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Old 12-17-2012, 07:27 PM
 
25 posts, read 17,970 times
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Quote:
Originally Posted by Obi-Cago View Post
I had to chime in after lurking along and I disagree that many of the areas you guys mention are unsafe. OTR, CUF, Prospect Hill and other parts of Mount Auburn, Corryville, Clifton, Northside, etc. are perfectly fine.
Well, I feel the neighborhoods you mentioned have varying levels of safety and some vary greatly in different parts of the neighborhood. In Over the Rhine obviously south of Liberty feels safer than north of Liberty. Personally if an area has a lot of vacant buildings I would not feel comfortable living there. I have gone to Northside to go to Shake it Records since I could drive and have been very impressed by how much the neighborhood has improved over the past ten years. Clifton Gaslight is fine and I think Prospect Hill is too. Outside certain pockets I do not feel that the uptown neighborhoods are particularly safe places to live but I admit that while I am there almost every day I have never lived there.
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Old 12-17-2012, 07:36 PM
 
800 posts, read 696,704 times
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People who live in high crime areas are not afraid of getting their car broken into or being mugged. I know about a dozen people who have been "mugged" in Cincinnati but a grand total of two of them were actually punched, myself being one of them. I know a few hundred people who are quote-unquote urban pioneers and I don't know anyone who has been shot and definitely don't know that any woman has been raped by a stranger in Cincinnati in Over-the-Rhine or anywhere else.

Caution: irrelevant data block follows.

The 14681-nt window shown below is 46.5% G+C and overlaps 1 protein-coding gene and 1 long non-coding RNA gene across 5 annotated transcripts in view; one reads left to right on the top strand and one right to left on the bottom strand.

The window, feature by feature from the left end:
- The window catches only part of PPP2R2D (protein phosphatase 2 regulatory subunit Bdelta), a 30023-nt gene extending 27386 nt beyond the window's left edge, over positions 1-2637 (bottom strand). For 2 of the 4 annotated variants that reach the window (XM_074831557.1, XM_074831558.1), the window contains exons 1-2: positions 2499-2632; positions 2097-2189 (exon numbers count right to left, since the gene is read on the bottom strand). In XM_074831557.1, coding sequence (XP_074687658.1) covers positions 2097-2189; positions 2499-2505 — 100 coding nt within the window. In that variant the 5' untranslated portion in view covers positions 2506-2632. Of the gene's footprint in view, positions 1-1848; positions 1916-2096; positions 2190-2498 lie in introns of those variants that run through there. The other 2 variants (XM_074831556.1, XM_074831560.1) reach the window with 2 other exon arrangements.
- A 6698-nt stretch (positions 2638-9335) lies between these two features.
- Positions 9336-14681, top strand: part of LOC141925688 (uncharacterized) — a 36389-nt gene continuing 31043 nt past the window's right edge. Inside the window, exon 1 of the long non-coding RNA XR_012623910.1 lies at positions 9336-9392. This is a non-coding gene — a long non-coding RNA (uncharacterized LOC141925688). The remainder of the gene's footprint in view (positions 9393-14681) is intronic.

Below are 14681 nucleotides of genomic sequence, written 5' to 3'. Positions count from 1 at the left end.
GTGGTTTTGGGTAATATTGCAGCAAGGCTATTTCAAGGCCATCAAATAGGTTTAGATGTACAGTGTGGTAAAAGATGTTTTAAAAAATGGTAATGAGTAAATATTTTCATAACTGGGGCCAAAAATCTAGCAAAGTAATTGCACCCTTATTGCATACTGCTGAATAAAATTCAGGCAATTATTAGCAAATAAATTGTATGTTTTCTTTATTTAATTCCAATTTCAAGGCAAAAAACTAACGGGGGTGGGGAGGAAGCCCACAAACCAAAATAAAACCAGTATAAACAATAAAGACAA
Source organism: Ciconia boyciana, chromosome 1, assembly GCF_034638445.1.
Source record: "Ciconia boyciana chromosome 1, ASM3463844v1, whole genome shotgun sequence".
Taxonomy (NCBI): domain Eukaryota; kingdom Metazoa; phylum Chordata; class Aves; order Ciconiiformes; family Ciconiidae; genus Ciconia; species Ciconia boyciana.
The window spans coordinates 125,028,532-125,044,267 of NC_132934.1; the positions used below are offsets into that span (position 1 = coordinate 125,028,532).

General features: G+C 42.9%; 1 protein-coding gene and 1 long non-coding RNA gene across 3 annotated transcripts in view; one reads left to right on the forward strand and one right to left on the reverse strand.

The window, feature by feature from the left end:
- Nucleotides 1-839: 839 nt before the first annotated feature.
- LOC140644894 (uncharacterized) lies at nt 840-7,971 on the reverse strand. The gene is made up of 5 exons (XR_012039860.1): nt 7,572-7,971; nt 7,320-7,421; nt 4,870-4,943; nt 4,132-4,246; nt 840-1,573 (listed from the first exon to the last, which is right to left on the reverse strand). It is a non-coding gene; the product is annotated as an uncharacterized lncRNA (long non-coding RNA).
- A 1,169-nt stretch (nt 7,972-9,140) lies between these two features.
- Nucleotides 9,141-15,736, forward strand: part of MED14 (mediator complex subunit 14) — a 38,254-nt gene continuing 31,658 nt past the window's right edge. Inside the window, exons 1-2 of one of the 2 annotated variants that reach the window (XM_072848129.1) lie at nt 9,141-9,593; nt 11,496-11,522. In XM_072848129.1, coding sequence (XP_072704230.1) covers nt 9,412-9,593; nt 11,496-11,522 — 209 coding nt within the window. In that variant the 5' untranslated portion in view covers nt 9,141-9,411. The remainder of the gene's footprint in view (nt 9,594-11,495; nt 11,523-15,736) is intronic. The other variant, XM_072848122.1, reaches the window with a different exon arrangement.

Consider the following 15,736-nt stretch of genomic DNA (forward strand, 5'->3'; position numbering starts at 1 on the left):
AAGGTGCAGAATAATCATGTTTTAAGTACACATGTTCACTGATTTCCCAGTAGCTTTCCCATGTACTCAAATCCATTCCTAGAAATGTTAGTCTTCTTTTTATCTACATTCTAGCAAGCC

People who are afraid of the city are afraid of "worst-case" scenarios, which basically *never* happen. What's more, those who are afraid of the city tend to be the sports bar crowd, while the gays and artists they used to beat up in high school are the ones who do just fine in the city.
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Old 12-17-2012, 09:08 PM
 
25 posts, read 17,970 times
Reputation: 27
It seems most who defend the current crime levels prefer many areas of the city be a place where it is expected that at some point you will have your car or house broken into or be mugged if it means that these areas will remain a haven for artists and gays and keeps the "sports bar crowd" out. There's nothing wrong with that but currently there are not enough artists living in this city to fill all the vacant buildings that are rotting. Some seem to want the city to get national attention for turning itself around and yet they really don't want that. The city is never going to turn itself around if it can't attract all kinds of people and it definitely needs more neighborhoods that can attract the middle class and families if it wants to thrive. There will always be gritty areas for artists. If not, that is certainly a very long way off.

I think it is simplistic to label those who want crime to get better as being "afraid of the city." I would feel comfortable living in the CBD, for one. A place can be urban with character and not feel unsafe. East Walnut Hills in recent years is a good example.

Last edited by NicoleRic; 12-17-2012 at 09:32 PM..